We’ve reviewed several pieces of Lat 56 degrees luggage, including both a two wheel and four wheel version of its cabin baggage.
This new backpack is recognisably part of the same range, with the extremely distinctive look coming from its trademark military-spec moulded EVA foam exterior.
Backpacks are becoming more popular with business travellers: partly because we are all a lot more informal now and whereas once we might have bought briefcases which then morphed into laptop bags, now we realise that backpacks capable of carrying laptops are more practical.
In my own case, it’s also recognition that if a bag doesn’t have wheels, I only want to carry it if I can distribute the weight equally on both shoulders to avoid damaging my back. I use backpacks either with a wheelie bag on board (where permitted) or simply using it as my main bag on board and checking baggage for longer trips.
When choosing a backpack no one size or make will please everyone, but of course while you can pick up backpacks for as little as £20, if you are going to be putting valuable electronics inside and using it as your main bag for a period of days it pays to invest a little more. This bag is relatively expensive for a backpack, but the build quality is immediately obvious.
The carrying shoulder straps are luxurious – very wide, padded and extremely comfortable even with the heaviest load in the bag. It has an ergonomic back panel with a raised, breathable padding which does add to comfort and stops it being too closely pressed against your back, useful when you get warm walking with the bag on your back.
The zips are all good quality, waterproof, and look as though they will last, and the overall strength of the bag is good. If you have a laptop this slips down the back of the bag. My laptop is a large one – 15 inches, and just about fitted, though it was tight to zip up afterwards. Other laptops will fit in easily and an iPad would work well since there are elasticated straps to hold it in place. It’s also very convenient for airport security since you don’t have to open the main bag.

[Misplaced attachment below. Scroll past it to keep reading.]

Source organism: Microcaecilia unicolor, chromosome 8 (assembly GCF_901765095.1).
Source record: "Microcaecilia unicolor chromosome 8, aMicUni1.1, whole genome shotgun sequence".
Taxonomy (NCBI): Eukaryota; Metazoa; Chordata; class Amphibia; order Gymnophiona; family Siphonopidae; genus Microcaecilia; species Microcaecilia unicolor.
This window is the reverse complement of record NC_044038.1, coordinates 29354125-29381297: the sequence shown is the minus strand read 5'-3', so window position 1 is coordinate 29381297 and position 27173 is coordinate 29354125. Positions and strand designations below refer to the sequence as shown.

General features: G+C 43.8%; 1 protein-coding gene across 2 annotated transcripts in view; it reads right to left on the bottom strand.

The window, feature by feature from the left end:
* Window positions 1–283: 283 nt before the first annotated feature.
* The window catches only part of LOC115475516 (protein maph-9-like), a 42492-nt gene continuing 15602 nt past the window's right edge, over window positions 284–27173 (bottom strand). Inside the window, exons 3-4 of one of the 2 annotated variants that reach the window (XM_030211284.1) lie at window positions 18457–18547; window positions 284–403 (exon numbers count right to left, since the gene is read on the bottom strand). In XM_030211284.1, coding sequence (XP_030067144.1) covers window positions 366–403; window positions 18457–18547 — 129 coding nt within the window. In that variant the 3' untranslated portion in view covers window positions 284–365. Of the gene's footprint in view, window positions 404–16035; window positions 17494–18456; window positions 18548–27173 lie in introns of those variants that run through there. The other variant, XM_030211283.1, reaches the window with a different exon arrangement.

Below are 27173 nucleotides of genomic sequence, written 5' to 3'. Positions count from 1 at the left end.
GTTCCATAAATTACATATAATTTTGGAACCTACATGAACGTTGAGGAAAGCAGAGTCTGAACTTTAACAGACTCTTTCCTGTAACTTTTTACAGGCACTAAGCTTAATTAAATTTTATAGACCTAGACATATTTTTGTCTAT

This is almost like a hard-sided case rather than the softer material that many backpacks are made of, which will give you confidence when putting fragile or valuable items inside. It does mean that this isn’t the sort of bag that expands when you have a lot in it and then becomes smaller when you don’t. There is one main pocket and then two side pockets. The main pocket opens like a clamshell, and unzips all the way down thought you don’t want to do that since everything will fall out.
The main compartment has several document pockets, but again these are very firm – good for adding to the internal strength but it means that if you have one large object that you want to put in the bag, this is not possible. The internal layout of the bag is suited for having papers and books, but suffers in terms of adaptability because it cannot be removed as it can in other bags I have tested. I found that the bag filled very quickly and then I was having to stack one thing on top of another, most of it resting on top of the main internal compartment, which meant opening the bag required care if items were not to fall out.
The only other point to bear in mind is that because of the ergonomic back this backpack doesn’t have a back panel designed to slip over trolley handles.
This is a premium backpack bag (with a price tag that reflects the robust quality). If you want a stylish option which will protect your items while travelling, it is well worth considering.
- Price: £149 from lat56.com
- Weight: 1.3kg (2.9lbs)
- Dimensions: 44x40x20
- Volume: 35L